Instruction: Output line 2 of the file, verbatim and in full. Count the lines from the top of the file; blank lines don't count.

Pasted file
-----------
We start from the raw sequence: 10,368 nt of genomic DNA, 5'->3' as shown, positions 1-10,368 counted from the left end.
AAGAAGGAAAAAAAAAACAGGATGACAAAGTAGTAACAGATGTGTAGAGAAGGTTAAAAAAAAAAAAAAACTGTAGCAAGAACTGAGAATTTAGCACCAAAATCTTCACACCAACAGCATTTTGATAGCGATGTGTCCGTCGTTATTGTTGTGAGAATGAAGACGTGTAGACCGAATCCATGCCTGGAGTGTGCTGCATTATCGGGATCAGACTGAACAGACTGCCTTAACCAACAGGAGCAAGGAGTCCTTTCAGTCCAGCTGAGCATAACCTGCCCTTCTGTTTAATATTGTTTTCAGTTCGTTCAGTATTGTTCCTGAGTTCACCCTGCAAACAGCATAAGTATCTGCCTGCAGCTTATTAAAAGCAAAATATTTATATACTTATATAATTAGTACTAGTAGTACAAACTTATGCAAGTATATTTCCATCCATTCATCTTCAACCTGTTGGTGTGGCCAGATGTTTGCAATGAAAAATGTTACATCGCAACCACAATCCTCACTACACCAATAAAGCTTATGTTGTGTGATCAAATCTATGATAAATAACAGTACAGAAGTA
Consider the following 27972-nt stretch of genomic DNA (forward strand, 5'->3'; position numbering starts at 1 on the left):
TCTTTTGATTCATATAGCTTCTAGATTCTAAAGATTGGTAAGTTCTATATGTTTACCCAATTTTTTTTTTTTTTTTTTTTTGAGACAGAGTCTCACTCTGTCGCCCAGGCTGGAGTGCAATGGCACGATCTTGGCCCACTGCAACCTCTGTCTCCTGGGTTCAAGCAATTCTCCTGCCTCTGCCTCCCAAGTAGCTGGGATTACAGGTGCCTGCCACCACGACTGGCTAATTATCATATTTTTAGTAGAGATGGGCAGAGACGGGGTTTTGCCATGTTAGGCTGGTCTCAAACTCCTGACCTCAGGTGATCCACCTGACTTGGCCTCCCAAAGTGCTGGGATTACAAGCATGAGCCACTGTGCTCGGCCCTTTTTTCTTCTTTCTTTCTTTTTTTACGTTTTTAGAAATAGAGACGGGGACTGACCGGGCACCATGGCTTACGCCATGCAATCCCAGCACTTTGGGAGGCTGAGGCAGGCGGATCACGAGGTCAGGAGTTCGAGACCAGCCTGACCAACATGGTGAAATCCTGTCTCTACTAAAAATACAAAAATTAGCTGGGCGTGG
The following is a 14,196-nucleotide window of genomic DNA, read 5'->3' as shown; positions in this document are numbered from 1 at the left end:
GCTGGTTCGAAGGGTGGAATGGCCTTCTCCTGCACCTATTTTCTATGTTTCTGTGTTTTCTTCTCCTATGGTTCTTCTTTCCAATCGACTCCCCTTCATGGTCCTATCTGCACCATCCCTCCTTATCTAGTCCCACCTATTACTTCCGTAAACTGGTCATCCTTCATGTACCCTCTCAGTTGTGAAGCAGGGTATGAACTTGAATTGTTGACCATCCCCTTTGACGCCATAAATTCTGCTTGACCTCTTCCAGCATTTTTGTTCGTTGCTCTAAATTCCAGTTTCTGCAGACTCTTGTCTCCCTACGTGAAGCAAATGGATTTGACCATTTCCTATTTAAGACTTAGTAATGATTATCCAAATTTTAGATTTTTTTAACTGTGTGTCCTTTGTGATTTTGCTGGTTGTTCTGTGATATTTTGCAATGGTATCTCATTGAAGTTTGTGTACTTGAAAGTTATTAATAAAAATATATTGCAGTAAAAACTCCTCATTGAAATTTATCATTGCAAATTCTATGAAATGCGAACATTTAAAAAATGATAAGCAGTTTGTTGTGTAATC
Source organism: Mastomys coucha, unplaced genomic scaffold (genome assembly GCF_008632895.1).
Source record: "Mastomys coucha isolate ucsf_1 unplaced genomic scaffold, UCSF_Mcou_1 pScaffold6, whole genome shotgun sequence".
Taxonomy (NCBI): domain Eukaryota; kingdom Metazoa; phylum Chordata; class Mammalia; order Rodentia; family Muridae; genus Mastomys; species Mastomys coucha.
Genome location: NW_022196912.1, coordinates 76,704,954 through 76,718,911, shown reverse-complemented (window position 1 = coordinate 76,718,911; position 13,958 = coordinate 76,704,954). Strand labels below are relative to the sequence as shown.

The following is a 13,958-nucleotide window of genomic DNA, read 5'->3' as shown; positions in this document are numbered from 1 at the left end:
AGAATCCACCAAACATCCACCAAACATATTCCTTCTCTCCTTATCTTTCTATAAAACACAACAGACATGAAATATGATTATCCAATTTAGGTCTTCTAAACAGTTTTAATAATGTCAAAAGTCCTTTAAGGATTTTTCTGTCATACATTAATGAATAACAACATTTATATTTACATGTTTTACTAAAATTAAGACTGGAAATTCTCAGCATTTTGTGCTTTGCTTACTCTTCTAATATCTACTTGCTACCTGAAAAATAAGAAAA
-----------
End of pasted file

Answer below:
AAGAAGGAAAAAAAAAACAGGATGACAAAGTAGTAACAGATGTGTAGAGAAGGTTAAAAAAAAAAAAAAACTGTAGCAAGAACTGAGAATTTAGCACCAAAATCTTCACACCAACAGCATTTTGATAGCGATGTGTCCGTCGTTATTGTTGTGAGAATGAAGACGTGTAGACCGAATCCATGCCTGGAGTGTGCTGCATTATCGGGATCAGACTGAACAGACTGCCTTAACCAACAGGAGCAAGGAGTCCTTTCAGTCCAGCTGAGCATAACCTGCCCTTCTGTTTAATATTGTTTTCAGTTCGTTCAGTATTGTTCCTGAGTTCACCCTGCAAACAGCATAAGTATCTGCCTGCAGCTTATTAAAAGCAAAATATTTATATACTTATATAATTAGTACTAGTAGTACAAACTTATGCAAGTATATTTCCATCCATTCATCTTCAACCTGTTGGTGTGGCCAGATGTTTGCAATGAAAAATGTTACATCGCAACCACAATCCTCACTACACCAATAAAGCTTATGTTGTGTGATCAAATCTATGATAAATAACAGTACAGAAGTA